Let's go back to this statement from the Green Senator, Sarah hyphen hyphen:
Despite a decisive swing to the conservative side of politics, the Greens still managed to increase their vote in both Houses, even if it is unlikely to result in extra seats. If preferences had flowed similarly to 2006, the Greens would have won the Lower House seats of Melbourne, Richmond and Brunswick.
2006 Green primary vote - 9890
2010 Green primary vote - 8020
Enrolments rose from 39,734 to 43,321 - an extra 3,587 voters, or 9% more. However, the Green primary vote dropped by 1870, or 18.9%.
The Labor vote crashed even harder, dropping from 15,891 primary votes to 10,823. In the 2006 election, Liberal preferences split 25% to Labor and 75% to the Greens. The decision to preference the Greens last clearly got Labor over the line - but I don't think the Greens should be saying that they "increased their vote". A drop in the primary vote of 18.9% is not an "increase".
2006 Green primary vote - 8704
2010 Green primary vote - 8880
They managed to find another 176 primary voters - an increase of 2%. Enrolments grew from 38,853 to 43,916 - an increase of 5063, or 13%. Of those extra 5063 voters, the Greens could only bag 176 - a measly 3%. It makes you wonder whether the GetUp campaigns to enrol young voters really have any impact. They might enrol, but do they bother to get out of bed and vote?
2006 Green primary vote - 7900
2010 Green primary vote - 7284
Once again, the Green primary vote went backwards, this time by 616 voters, or 7.8%.
Enrolments went from 38,941 to 42,025 - an increase of 3,084, or 7.9%.
So let's total up the gains and losses across these three key electorates:
Richmond = -616 primary votes
Melbourne = +176 primary votes
Brunswick = - 1870 primary votes
Total = the Greens shed 2310 primary votes.
In 2006, they got 26,494 primary votes across these three electorates.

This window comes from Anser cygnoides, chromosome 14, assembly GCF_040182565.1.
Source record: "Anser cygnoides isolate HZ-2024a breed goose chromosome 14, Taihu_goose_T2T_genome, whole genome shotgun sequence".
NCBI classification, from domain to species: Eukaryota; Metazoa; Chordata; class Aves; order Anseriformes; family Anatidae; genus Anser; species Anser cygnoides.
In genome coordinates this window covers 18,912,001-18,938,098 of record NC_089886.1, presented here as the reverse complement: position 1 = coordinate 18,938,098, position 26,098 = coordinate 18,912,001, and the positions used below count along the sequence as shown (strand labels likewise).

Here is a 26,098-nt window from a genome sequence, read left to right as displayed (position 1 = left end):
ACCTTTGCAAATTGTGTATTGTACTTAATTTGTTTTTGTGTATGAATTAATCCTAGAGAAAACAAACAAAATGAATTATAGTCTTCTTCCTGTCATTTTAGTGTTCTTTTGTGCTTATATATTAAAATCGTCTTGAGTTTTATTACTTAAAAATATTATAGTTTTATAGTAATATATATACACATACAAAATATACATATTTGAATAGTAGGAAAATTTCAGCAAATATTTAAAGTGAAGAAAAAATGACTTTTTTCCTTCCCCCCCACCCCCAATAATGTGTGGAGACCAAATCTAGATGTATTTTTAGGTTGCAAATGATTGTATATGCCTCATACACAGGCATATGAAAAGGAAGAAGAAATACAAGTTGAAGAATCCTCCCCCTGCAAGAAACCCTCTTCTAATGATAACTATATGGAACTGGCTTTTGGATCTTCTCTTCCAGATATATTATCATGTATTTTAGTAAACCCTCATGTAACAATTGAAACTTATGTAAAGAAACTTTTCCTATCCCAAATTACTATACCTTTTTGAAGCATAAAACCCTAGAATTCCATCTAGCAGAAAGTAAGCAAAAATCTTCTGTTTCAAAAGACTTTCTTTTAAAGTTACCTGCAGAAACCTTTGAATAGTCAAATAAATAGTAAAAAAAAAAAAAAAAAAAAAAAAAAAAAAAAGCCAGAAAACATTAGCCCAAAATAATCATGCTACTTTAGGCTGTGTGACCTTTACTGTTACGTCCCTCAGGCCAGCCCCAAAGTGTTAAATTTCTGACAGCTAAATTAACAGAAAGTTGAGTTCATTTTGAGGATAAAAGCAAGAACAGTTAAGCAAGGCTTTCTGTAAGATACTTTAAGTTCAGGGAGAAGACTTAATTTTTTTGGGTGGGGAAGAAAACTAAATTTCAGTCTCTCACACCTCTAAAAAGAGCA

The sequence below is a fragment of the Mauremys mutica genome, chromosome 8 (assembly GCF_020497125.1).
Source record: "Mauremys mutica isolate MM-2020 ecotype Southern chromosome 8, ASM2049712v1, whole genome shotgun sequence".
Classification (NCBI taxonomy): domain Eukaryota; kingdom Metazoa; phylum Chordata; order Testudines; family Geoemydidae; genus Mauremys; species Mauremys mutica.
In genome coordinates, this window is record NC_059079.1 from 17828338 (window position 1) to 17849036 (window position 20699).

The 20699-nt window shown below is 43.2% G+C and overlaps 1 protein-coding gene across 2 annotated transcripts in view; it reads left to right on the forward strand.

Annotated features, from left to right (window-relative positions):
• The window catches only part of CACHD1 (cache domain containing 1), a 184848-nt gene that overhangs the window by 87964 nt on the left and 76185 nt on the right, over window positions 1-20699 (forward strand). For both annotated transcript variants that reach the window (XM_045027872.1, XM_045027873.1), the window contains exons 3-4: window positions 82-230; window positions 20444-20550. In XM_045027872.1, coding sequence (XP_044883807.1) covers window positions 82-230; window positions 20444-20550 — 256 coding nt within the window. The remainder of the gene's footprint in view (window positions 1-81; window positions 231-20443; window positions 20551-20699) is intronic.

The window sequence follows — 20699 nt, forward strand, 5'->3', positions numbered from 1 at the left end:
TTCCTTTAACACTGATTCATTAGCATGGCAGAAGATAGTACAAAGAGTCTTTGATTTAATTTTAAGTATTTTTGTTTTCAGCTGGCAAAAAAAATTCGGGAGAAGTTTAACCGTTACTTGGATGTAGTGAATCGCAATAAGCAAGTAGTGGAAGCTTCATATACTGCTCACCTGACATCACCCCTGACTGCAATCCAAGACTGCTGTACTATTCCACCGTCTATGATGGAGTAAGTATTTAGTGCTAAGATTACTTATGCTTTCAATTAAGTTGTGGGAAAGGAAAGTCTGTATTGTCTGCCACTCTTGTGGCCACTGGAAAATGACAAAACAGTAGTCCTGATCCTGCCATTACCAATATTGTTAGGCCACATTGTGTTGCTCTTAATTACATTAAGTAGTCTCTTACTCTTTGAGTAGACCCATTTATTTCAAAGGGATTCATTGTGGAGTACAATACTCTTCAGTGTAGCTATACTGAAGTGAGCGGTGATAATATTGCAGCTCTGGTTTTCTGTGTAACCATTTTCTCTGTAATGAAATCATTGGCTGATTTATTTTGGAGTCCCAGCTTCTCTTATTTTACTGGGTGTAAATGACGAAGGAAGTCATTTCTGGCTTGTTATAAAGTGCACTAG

In 2010, they got 24,184.
So they shed 2,310 primary voters at a time when 11,734 new voters were added to the rolls.
Whilst their share went up, that was because the Labor primary vote imploded. The actual number of people who voted Green went backwards quite badly. At future elections, the Labor vote is likely to pick up again. When that happens, the Green share will decline rapidly.
For instance, take Richmond.
In 2006, the Greens scored 24.68% of the primary vote.
In 2010, that rose to 26.48% - that has been touted as a major improvement.
However, the main change in this election was the Labor primary vote crashing from 14,855 in 2006 to 10,749 in 2010. The other parties went backwards as well.
The Greens share of 26.48% is calculated on a total vote of 28,539. This is well down on 2006, when 32,011 voted.
Imagine if all those Labor voters who failed to get out of bed had actually bothered to get out of bed - which will probably happen at the next election, or the one after that. The Labor vote will go back up to 15,000 or so, and the total number of votes will go to 32,000 or more. If the Green vote stays static - or goes backwards again - then their share of the primary vote will drop to 22% or lower.
At that point, the Greens will have to invent yet another measure of success.